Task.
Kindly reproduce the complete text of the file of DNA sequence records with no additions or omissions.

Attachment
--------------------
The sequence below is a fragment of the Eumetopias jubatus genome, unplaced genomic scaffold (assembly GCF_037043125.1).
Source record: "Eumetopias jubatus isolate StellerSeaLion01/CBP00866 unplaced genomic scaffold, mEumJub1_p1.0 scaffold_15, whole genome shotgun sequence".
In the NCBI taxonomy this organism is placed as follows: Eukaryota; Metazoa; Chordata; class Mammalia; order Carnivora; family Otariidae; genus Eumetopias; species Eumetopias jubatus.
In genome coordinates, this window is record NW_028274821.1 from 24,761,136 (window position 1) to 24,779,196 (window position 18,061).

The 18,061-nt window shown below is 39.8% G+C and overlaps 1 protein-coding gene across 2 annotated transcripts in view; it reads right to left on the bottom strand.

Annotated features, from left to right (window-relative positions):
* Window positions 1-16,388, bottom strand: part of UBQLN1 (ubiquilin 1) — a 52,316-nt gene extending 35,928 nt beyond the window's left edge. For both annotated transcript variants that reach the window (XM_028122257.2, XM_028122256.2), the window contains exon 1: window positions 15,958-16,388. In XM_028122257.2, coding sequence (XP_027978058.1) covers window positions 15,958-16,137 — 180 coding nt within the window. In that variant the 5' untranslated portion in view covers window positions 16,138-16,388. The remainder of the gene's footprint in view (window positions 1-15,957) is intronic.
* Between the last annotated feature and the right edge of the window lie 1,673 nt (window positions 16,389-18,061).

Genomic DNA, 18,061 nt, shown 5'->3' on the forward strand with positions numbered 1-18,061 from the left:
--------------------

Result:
The sequence below is a fragment of the Eumetopias jubatus genome, unplaced genomic scaffold (assembly GCF_037043125.1).
Source record: "Eumetopias jubatus isolate StellerSeaLion01/CBP00866 unplaced genomic scaffold, mEumJub1_p1.0 scaffold_15, whole genome shotgun sequence".
In the NCBI taxonomy this organism is placed as follows: Eukaryota; Metazoa; Chordata; class Mammalia; order Carnivora; family Otariidae; genus Eumetopias; species Eumetopias jubatus.
In genome coordinates, this window is record NW_028274821.1 from 24,761,136 (window position 1) to 24,779,196 (window position 18,061).

The 18,061-nt window shown below is 39.8% G+C and overlaps 1 protein-coding gene across 2 annotated transcripts in view; it reads right to left on the bottom strand.

Annotated features, from left to right (window-relative positions):
* Window positions 1-16,388, bottom strand: part of UBQLN1 (ubiquilin 1) — a 52,316-nt gene extending 35,928 nt beyond the window's left edge. For both annotated transcript variants that reach the window (XM_028122257.2, XM_028122256.2), the window contains exon 1: window positions 15,958-16,388. In XM_028122257.2, coding sequence (XP_027978058.1) covers window positions 15,958-16,137 — 180 coding nt within the window. In that variant the 5' untranslated portion in view covers window positions 16,138-16,388. The remainder of the gene's footprint in view (window positions 1-15,957) is intronic.
* Between the last annotated feature and the right edge of the window lie 1,673 nt (window positions 16,389-18,061).

Genomic DNA, 18,061 nt, shown 5'->3' on the forward strand with positions numbered 1-18,061 from the left: